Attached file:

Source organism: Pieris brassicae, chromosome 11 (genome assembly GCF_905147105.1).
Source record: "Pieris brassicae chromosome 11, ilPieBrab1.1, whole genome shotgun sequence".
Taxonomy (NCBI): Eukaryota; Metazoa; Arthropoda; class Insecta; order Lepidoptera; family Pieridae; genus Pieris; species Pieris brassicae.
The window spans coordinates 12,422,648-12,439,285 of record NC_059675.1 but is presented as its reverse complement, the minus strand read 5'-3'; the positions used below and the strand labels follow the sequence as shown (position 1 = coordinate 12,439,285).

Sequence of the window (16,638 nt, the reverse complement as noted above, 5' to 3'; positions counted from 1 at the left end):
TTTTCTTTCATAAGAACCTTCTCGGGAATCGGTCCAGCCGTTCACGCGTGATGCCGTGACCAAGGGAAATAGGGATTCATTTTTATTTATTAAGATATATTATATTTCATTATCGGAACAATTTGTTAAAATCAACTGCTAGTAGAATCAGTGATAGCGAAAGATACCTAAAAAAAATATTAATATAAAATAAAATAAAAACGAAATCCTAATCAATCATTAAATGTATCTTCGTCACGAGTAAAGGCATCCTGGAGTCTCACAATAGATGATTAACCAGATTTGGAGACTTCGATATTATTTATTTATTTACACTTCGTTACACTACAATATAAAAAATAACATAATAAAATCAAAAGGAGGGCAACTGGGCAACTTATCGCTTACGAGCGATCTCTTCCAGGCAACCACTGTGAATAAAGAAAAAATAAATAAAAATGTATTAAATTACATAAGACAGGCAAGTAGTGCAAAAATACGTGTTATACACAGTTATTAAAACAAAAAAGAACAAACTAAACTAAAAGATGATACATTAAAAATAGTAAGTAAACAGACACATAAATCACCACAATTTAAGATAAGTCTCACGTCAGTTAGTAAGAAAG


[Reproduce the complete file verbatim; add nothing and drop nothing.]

Source organism: Pieris brassicae, chromosome 11 (genome assembly GCF_905147105.1).
Source record: "Pieris brassicae chromosome 11, ilPieBrab1.1, whole genome shotgun sequence".
Taxonomy (NCBI): Eukaryota; Metazoa; Arthropoda; class Insecta; order Lepidoptera; family Pieridae; genus Pieris; species Pieris brassicae.
The window spans coordinates 12,422,648-12,439,285 of record NC_059675.1 but is presented as its reverse complement, the minus strand read 5'-3'; the positions used below and the strand labels follow the sequence as shown (position 1 = coordinate 12,439,285).

Sequence of the window (16,638 nt, the reverse complement as noted above, 5' to 3'; positions counted from 1 at the left end):
TTTTCTTTCATAAGAACCTTCTCGGGAATCGGTCCAGCCGTTCACGCGTGATGCCGTGACCAAGGGAAATAGGGATTCATTTTTATTTATTAAGATATATTATATTTCATTATCGGAACAATTTGTTAAAATCAACTGCTAGTAGAATCAGTGATAGCGAAAGATACCTAAAAAAAATATTAATATAAAATAAAATAAAAACGAAATCCTAATCAATCATTAAATGTATCTTCGTCACGAGTAAAGGCATCCTGGAGTCTCACAATAGATGATTAACCAGATTTGGAGACTTCGATATTATTTATTTATTTACACTTCGTTACACTACAATATAAAAAATAACATAATAAAATCAAAAGGAGGGCAACTGGGCAACTTATCGCTTACGAGCGATCTCTTCCAGGCAACCACTGTGAATAAAGAAAAAATAAATAAAAATGTATTAAATTACATAAGACAGGCAAGTAGTGCAAAAATACGTGTTATACACAGTTATTAAAACAAAAAAGAACAAACTAAACTAAAAGATGATACATTAAAAATAGTAAGTAAACAGACACATAAATCACCACAATTTAAGATAAGTCTCACGTCAGTTAGTAAGAAAG